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February 1, 2013 6:29 pm
Credit Suisse granted a regulator-approved interim loan to Qatar at the height of the financial crisis, in a sharp contrast to allegations over an undisclosed loan provided by UK bank Barclays to the same investor.
The Swiss bank gave the loan for its SFr10bn capital raising in October 2008, the same month as Barclays’ second cash call, highlighting different approaches the banks appear to have had to such arrangements at the time.
Credit Suisse’s financing arrangement was disclosed and approved by Swiss regulators, two people close to the situation said.
The Financial Times on Thursday revealed that the UK’s Financial Services Authority and the Serious Fraud Office are investigating whether Barclays gave a loan to Qatar to fund its cash call in 2008 that enabled it to avoid a state bailout.
In Credit Suisse’s case, the loan to pay for a significant amount of the private placement was used to bring forward the capital increase by a few weeks so that it could be announced at the same time as rival UBS’s state bailout.
It came about because Switzerland’s regulators wanted to avoid weeks of market uncertainty over Credit Suisse in the aftermath of the UBS rescue package.
The interim financing was paid back within weeks and did not give Qatar any advantage over the other, smaller investors in the private placement.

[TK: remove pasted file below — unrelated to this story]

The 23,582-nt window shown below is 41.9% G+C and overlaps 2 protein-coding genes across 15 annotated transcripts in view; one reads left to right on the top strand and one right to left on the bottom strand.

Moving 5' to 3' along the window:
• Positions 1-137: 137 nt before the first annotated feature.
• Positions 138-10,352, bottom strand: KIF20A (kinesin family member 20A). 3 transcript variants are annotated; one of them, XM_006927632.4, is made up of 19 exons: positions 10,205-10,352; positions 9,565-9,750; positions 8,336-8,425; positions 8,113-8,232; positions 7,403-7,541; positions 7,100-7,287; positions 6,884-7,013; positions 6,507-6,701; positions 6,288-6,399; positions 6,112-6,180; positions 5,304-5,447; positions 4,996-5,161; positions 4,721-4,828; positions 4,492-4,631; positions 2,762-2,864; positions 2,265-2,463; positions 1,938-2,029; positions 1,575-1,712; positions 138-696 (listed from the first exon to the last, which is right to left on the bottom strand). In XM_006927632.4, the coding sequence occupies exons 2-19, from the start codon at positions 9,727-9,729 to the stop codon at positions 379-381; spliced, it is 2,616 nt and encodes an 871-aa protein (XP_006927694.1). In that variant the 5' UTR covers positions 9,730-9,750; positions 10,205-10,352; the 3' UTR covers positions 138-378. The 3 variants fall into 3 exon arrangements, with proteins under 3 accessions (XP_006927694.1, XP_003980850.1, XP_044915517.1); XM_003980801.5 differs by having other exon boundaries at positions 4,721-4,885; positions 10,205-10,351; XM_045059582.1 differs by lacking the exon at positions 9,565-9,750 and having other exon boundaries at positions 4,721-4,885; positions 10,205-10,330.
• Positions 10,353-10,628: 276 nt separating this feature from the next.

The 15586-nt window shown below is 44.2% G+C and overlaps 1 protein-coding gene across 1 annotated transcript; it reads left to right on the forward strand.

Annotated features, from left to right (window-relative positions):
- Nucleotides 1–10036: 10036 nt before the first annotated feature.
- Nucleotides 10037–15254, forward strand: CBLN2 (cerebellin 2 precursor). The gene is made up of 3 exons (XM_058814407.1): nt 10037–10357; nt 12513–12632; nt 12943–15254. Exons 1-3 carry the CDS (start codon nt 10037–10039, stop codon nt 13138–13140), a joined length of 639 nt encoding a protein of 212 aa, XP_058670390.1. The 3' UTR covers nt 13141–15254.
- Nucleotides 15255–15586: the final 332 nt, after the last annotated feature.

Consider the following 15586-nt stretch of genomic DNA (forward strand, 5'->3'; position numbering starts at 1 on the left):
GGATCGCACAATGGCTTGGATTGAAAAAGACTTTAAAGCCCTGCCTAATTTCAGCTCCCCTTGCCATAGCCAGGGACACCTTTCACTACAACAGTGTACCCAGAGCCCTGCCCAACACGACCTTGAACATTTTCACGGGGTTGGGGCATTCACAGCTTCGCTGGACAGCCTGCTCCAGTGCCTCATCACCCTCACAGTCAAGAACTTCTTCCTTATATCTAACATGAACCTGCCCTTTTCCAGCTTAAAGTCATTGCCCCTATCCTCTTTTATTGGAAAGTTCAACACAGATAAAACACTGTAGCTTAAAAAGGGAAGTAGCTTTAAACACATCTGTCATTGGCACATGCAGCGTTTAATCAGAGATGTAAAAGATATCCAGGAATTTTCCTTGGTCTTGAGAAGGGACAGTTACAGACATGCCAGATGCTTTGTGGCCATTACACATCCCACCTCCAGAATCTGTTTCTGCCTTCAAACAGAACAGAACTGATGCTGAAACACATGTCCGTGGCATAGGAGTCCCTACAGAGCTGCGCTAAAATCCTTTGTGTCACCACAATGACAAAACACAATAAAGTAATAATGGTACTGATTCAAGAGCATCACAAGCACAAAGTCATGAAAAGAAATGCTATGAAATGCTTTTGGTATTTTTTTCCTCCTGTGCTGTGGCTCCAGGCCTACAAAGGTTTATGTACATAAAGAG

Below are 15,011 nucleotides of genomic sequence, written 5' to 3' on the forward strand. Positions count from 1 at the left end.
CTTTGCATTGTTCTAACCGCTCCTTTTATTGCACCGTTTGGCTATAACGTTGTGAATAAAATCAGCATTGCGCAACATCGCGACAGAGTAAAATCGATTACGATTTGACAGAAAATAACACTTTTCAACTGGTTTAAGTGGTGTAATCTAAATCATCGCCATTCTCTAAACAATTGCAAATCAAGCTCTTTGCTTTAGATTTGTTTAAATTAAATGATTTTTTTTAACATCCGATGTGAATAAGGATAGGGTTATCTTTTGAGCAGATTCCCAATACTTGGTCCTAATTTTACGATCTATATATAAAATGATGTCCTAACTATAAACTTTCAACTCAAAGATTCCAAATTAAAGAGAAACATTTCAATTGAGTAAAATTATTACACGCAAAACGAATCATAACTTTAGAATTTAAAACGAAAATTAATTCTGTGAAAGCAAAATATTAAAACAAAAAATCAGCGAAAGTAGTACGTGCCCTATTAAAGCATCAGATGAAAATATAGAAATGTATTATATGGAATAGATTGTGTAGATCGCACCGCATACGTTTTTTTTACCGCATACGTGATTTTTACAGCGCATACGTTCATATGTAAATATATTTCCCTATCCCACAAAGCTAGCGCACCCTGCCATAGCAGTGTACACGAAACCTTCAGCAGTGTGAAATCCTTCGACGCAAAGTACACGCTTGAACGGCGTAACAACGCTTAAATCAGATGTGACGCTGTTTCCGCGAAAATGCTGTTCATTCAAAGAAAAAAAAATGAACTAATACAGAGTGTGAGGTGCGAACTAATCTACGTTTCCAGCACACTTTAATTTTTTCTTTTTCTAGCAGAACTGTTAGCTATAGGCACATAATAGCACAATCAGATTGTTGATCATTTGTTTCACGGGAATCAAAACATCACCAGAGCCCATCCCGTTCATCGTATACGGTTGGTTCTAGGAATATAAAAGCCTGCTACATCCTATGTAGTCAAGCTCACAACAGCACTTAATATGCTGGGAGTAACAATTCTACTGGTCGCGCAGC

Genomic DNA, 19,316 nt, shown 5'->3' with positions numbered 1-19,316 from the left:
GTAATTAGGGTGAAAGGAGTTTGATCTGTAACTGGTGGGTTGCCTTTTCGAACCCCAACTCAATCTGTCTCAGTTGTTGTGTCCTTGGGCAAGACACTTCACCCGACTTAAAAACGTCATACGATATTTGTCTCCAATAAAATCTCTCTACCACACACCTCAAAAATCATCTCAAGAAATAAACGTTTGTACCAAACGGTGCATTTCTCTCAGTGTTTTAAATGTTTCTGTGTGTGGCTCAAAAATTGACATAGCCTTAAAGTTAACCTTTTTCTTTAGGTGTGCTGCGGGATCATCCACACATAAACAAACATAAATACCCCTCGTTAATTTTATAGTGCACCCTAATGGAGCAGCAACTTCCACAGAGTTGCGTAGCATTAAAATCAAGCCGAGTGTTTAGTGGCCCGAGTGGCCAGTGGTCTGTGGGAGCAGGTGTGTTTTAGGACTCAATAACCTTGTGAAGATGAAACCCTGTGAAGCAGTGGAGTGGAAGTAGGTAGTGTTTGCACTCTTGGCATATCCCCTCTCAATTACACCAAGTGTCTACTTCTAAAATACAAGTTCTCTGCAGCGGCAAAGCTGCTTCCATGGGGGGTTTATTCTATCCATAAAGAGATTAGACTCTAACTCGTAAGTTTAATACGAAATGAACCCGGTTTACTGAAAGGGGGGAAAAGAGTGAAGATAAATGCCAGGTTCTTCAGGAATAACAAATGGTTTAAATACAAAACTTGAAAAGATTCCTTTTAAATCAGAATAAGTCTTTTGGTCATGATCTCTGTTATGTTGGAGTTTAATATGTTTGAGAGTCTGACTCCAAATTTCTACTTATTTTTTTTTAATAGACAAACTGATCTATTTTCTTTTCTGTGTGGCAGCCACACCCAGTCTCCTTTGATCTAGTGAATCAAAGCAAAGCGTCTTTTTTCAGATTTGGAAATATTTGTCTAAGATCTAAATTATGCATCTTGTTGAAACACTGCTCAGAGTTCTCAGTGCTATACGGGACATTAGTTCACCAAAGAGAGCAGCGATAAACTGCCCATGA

Credit Suisse declined to comment but referred to the press release from October 2008, in which the bank said: “Credit Suisse is providing financing for an interim period for a portion of these investments.”
The regulators’ permission – and even encouragement – for an interim loan highlighted the alarmist mood in the weeks and months after the collapse of Lehman Brothers which sent the financial system into a tailspin.
A loan by a bank to a shareholder to finance its own capital increase would normally not be allowed by the Swiss regulator, but it made an exception in order to avoid a market panic in the aftermath of the UBS bailout. Finma, the Swiss banking regulator, declined to comment.
Analysts said the other apparent difference to the allegations over Barclays is that Credit Suisse disclosed the financing.
“Barclays is not alone in having followed this route in getting investors on board during the crisis,” analysts at Mediobanca said in a note.
“This is a fairly common practice, but the concern is around whether this was properly disclosed at the time,” they added.
The identity of the borrower and the size of Barclays’ loan remains unclear, but one person close to the situation said Qatar Holding was not its recipient.
Qatar Holding was one of two Qatari investors that participated in Barclays’ two cash calls in 2008. The other one was Challenger, an investment vehicle of Sheikh Hamad bin Jassim bin Jabr al-Thani, the prime minister of Qatar, and his family.
Qatar Holding, the FSA and SFO as well as Barclays all declined to comment, while Challenger could not be reached for comment.
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